Over the course of the last year the media rediscovered its fascination with feminism- a movement that is now going through its fourth wave. An unprecedented amount of articles tracking the progress women have made towards achieving genuine gender equality was published this International Women’s Day. The statistics they contained demonstrate why feminism is still very much needed in modern society. One in three women worldwide will be beaten or sexually abused in their lifetime. Two women a week are killed by an intimate partner in the UK, and only 1% of the world’s property is owned by women.
The early years of this millennium were characterised as a post-feminist age. Women were told that sexism was dead and encouraged to believe occupations such as lap dancing can be sexually empowering. Thanks to the work of wonderful feminist organisations committed to debunking myths about feminism and educating young women and men about its potential for change such as Object, End Violence Against Women (EVAW), Laura Bates’ Everyday Sexism Project and No More Page 3, a growing number of young women and men committed to social justice have joined the fourth wave of the feminist movement.
Despite what the Daily Mail would have you believe, feminists don’t think all men are rapists and women-haters. In fact, the current generation of feminists fully recognises how patriarchy oppresses both genders, and places great emphasis on forging alliances with men.
The most successful way to prevent sexism is through education. However, on 28 January the House of Lords voted against a Labour Party amendment to the Children and Families Bill that would have made sex and relationship education (SRE) a mandatory part of the school curriculum.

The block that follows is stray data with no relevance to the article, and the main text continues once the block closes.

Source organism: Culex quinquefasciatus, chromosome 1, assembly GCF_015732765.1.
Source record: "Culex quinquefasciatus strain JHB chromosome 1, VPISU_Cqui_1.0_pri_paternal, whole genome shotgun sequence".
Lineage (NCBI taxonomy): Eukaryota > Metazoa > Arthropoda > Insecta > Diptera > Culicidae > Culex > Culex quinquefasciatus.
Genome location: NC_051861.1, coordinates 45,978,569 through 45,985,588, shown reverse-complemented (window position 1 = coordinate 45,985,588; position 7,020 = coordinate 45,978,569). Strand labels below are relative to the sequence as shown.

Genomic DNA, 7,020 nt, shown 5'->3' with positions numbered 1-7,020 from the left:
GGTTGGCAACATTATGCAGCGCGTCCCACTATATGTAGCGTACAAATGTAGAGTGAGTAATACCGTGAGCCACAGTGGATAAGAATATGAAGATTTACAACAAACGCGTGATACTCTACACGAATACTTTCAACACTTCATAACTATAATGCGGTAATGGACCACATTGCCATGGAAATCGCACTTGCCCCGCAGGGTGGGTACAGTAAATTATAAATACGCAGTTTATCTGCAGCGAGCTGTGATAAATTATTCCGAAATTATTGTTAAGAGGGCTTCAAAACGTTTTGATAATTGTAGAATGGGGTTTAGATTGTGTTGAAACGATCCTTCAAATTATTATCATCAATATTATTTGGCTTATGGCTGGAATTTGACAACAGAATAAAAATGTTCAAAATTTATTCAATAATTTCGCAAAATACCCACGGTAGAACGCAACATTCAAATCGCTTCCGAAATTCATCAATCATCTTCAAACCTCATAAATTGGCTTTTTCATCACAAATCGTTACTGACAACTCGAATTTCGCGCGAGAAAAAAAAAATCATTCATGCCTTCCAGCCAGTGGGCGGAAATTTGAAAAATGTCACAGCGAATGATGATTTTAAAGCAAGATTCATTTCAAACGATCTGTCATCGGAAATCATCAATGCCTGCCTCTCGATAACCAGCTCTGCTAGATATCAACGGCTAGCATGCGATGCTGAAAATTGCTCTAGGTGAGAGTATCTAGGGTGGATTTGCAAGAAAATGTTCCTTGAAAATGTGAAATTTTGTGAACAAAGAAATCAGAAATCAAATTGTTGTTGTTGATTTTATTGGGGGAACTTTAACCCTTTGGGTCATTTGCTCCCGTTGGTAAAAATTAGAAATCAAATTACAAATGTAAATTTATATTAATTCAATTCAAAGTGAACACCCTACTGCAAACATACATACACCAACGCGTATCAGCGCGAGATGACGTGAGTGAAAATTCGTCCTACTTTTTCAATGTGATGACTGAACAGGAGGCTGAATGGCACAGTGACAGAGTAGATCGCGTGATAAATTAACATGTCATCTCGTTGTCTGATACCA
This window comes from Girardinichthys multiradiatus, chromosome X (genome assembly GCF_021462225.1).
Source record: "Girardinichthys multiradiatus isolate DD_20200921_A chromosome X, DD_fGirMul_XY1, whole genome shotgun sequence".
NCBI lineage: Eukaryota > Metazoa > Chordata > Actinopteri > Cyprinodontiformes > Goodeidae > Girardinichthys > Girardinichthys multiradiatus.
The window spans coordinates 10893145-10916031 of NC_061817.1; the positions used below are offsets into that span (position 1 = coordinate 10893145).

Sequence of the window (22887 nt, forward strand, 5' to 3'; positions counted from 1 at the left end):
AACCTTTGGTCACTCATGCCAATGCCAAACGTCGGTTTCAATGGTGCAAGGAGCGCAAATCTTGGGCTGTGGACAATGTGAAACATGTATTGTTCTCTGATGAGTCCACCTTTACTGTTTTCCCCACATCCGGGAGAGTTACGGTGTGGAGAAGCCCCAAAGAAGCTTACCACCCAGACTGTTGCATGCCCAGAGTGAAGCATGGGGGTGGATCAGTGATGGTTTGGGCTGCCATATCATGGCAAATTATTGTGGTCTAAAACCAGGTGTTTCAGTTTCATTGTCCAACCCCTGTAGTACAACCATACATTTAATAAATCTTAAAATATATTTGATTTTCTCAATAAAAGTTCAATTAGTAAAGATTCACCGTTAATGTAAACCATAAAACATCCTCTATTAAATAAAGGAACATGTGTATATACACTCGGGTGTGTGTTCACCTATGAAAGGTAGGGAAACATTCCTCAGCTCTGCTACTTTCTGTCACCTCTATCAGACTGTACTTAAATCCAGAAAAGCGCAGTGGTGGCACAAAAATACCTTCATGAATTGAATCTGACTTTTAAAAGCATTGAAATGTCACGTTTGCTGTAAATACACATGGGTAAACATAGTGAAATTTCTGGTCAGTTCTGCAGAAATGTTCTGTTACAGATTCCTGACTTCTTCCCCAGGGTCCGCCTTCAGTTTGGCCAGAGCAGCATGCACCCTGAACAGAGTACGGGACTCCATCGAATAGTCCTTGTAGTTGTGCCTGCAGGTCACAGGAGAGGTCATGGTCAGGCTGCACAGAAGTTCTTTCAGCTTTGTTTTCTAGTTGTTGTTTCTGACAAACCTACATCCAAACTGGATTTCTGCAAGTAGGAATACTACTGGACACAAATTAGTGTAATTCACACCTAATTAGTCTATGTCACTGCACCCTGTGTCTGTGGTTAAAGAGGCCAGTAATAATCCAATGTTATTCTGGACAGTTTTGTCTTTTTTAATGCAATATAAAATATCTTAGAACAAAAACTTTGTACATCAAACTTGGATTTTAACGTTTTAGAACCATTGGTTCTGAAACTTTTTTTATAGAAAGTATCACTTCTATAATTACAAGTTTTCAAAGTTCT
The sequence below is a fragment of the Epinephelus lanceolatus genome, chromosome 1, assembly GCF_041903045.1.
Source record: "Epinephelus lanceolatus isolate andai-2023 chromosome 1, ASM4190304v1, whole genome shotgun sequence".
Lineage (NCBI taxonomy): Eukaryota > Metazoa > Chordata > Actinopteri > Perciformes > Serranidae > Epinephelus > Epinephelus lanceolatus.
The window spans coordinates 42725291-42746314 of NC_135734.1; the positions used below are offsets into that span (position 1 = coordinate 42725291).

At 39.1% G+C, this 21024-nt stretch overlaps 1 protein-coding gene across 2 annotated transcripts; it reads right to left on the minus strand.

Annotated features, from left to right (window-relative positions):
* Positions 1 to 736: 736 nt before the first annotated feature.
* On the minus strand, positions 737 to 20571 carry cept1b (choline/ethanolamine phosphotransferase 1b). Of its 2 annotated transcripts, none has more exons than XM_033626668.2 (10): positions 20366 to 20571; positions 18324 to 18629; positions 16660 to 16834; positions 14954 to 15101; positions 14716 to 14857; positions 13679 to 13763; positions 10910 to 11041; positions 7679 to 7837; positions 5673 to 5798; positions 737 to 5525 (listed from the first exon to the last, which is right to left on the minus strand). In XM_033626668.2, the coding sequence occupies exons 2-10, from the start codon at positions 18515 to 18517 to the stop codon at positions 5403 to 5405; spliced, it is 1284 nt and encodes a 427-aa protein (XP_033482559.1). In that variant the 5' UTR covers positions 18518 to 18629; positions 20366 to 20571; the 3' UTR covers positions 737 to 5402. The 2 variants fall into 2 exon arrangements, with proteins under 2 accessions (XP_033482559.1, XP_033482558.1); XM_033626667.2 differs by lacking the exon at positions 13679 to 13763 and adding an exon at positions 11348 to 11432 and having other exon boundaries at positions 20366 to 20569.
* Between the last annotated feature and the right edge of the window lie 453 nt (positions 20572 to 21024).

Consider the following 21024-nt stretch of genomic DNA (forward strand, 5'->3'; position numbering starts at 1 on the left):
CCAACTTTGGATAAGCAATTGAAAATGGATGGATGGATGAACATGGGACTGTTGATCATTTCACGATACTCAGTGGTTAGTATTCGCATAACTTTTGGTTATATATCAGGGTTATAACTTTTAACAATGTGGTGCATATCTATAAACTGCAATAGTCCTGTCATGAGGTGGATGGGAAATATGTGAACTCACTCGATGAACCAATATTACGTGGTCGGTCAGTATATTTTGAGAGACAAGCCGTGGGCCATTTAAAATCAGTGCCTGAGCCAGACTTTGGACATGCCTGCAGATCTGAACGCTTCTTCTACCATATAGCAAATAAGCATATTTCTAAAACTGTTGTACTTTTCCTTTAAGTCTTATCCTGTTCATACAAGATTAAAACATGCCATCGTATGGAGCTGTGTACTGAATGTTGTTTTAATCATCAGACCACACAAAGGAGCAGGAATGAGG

We currently live in an era where many young men learn about sex and acceptable treatment of women from pornography, the most hardcore and violent of which is only ever just a few clicks away. It’s time for the government to acknowledge the elephant in the room and focus on finding an appropriate solution.
A well thought-out and properly executed SRE programme has huge potential to reduce violence against women by educating young women and men about abuse and teaching them how to engage in healthy, respectful and most importantly, consensual relationships.
Although the provision of SRE education could have a revolutionary impact on gender relations, the House of Lords voted it down and Education Secretary Michael Gove MP remains opposed to making it a statutory requirement. Even though it is encouraging to see that SRE education has even made it onto the political agenda, it is far more disappointing to watch our government drag its feet on this issue.
As usual, where our government has failed, the responsibility of teaching what is acceptable behaviour has fallen onto the shoulders of civil society. No child in school today would get away with racist comments yet the same cannot be said for sexism. If we ever want to achieve gender equality, we need to start treating sexism on par with racism, homophobia, anti-Semitism and other social ills of this kind. In short, we must all accept the responsibility to call out misogyny when we see it.